One of the most often asked questions by aspiring flight attendants, or even anyone who knows a flight attendant, is if flight attendants can fly for free?

While the exact details can depend on the airline, a flight attendant’s seniority, and a few other factors, a flight attendant can fly for free – only paying the taxes and fees associated with the flight.

This usually means that a flight attendant will only have to pay 10% of the price of a standard airfare.

Of course, flight attendants also fly for free while working.

If the layover is long enough, they will be able to enjoy and explore the city once they have landed.

What Determines if a Flight Attendant Can Fly for Free

There are several factors that determine if a flight attendant can fly for free or not.

  • Availability: First and foremost, for a flight attendant to fly for free, there needs to be availability on the flight. This can sometimes make flying for free during the holidays or on weekends challenging.
  • Fees and Taxes: A flight attendant might be able to fly for free, but this doesn’t mean that they won’t be responsible for paying any fees and taxes associated with the flight. This is usually a small amount, certainly a lot less than a standard airfare, but must still be paid by the flight attendant.
  • Jump Seats: A jump seat is an empty seat on a flight that is reserved for crew members when working. If the jump seat on a flight is empty, it is more likely that a flight attendant will be able to fly for free.
  • Seniority: Similar to most jobs and industries, the more senior you are, the better you have it. So a more senior flight attendant with many years of experience may be able to fly for free more often.
  • Quota: Some airlines may limit the number of times their flight attendants can fly for free in a year.

Can a Flight Attendant’s Friends and Family Fly for Free?

To know if a flight attendant’s family and friends can fly for free, you first need to know what a buddy pass is.

What is a Buddy Pass?

A buddy pass is essentially a voucher that allows people a flight attendant knows to fly for “free”.

This means that a flight attendant’s family and friends, including a flight attendant’s partner, spouse, and parents, can essentially fly for free.

“Free” is in quotation marks because any taxes and fees associated with the flight still need to be paid.

One important thing to note is that when someone uses a buddy pass, it only means that they are flying on standby.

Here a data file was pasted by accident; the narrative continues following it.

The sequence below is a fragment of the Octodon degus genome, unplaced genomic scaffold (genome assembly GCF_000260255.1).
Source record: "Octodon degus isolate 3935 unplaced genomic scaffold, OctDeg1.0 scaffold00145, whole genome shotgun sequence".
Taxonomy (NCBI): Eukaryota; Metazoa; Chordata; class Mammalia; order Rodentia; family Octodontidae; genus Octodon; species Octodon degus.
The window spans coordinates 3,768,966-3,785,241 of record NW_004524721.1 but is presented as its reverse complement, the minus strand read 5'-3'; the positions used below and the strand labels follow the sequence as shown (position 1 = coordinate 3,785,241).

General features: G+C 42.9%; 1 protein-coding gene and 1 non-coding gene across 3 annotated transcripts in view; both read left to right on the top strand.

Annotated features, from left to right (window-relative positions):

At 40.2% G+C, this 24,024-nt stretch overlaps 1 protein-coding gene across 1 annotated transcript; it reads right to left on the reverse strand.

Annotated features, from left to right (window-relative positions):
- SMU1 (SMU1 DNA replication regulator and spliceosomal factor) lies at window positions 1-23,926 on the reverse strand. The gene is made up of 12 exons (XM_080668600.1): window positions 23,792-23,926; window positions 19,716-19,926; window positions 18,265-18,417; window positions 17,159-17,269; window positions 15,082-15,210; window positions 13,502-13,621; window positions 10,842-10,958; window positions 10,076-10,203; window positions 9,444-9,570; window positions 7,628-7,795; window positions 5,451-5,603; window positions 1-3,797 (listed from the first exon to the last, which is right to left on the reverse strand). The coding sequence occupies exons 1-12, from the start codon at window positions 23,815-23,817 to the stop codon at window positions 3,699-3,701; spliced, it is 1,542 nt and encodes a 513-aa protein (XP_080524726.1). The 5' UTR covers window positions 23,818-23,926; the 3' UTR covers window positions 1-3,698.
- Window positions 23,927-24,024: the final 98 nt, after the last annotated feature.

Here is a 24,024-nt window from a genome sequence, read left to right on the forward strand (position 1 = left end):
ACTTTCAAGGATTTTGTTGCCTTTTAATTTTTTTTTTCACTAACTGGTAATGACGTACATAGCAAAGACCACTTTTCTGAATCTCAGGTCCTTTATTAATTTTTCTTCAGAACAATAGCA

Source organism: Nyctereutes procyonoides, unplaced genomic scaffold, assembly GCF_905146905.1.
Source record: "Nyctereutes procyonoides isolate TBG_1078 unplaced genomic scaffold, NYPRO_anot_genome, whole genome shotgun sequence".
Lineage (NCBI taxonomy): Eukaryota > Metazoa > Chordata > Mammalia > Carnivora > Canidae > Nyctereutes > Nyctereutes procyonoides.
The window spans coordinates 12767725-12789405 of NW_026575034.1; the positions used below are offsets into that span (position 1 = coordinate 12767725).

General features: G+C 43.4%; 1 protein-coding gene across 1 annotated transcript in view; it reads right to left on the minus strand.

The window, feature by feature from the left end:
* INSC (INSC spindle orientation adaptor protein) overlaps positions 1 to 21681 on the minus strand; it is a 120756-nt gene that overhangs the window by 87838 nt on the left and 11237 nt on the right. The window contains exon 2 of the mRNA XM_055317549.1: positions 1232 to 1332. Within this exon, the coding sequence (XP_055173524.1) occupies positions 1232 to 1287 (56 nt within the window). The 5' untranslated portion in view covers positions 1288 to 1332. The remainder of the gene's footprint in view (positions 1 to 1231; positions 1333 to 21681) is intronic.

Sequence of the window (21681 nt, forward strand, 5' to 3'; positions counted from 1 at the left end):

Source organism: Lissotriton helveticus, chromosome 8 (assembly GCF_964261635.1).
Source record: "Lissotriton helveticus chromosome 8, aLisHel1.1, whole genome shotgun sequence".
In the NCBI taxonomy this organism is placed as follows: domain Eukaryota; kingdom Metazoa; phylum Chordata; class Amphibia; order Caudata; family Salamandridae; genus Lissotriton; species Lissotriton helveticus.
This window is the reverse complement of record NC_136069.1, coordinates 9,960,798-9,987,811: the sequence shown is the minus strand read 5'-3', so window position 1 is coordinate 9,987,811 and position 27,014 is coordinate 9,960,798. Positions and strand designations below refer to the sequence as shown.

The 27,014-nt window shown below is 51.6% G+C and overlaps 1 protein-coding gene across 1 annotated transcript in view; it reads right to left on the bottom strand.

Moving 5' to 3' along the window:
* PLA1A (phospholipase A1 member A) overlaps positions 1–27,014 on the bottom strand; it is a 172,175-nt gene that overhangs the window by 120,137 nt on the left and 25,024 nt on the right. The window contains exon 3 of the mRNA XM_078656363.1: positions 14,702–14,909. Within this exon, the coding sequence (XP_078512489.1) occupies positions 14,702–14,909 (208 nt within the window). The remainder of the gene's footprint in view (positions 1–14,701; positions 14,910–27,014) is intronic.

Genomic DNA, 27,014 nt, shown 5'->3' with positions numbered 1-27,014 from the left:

So a seat is by no means guaranteed.

If there are empty seats on a plane, though, the person or people who have been issued with the buddy pass will be able to fly.

While it can vary by airline, a flight attendant may get up to 10 buddy passes a year, so they should be used wisely.

It can be hard to say no to friends and family who want to take advantage of this perk – and pretty much everyone does!

Retired Flight Attendants Can Fly for Free

While it can depend on the airline, retired flight attendants can usually fly for free.

However, this can also depend on how many years the flight attendant worked for the airline.

Again, this will be on a standby basis, though, so only if seats are available on a flight will a retired flight attendant be able to fly for free.

Flight Attendants Can Even Fly for Free With Other Airlines

Most airlines have agreements with each other to allow their employees, including flight attendants, to fly for free.

This makes it much more likely that a flight attendant will be able to fly for free when they want to.

Buddy passes, however, are limited to just the airline a flight attendant works for.

Flight Attendants Can Stay in Hotels for Free

Flight attendants get to stay in hotels for free during layovers – and they are usually very nice hotels, too – but are unable to stay in hotels for free when they are not working.

Flight attendants can usually earn points when they stay in hotels, though, which can result in free stays.

Flight Attendants Have Other Great Perks

Besides free flights and free hotel stays and points when on layovers, flight attendants also get their expenses covered when on layovers, such as their food.

Other perks include a flexible schedule, health insurance, retirement plans, seeing the world, and pretty good pay after a few years of service.

Patricia is a senior flight attendant with over 20 years of experience working for a major U.S. airline, primarily on international long haul flights.
Patricia is passionate about sharing her knowledge and expertise about the unique lives flight attendants lead, offers valuable insights on what it takes to become a flight attendant and what the job entails.
Patricia has been quoted or mentioned in major publications, including Newsweek.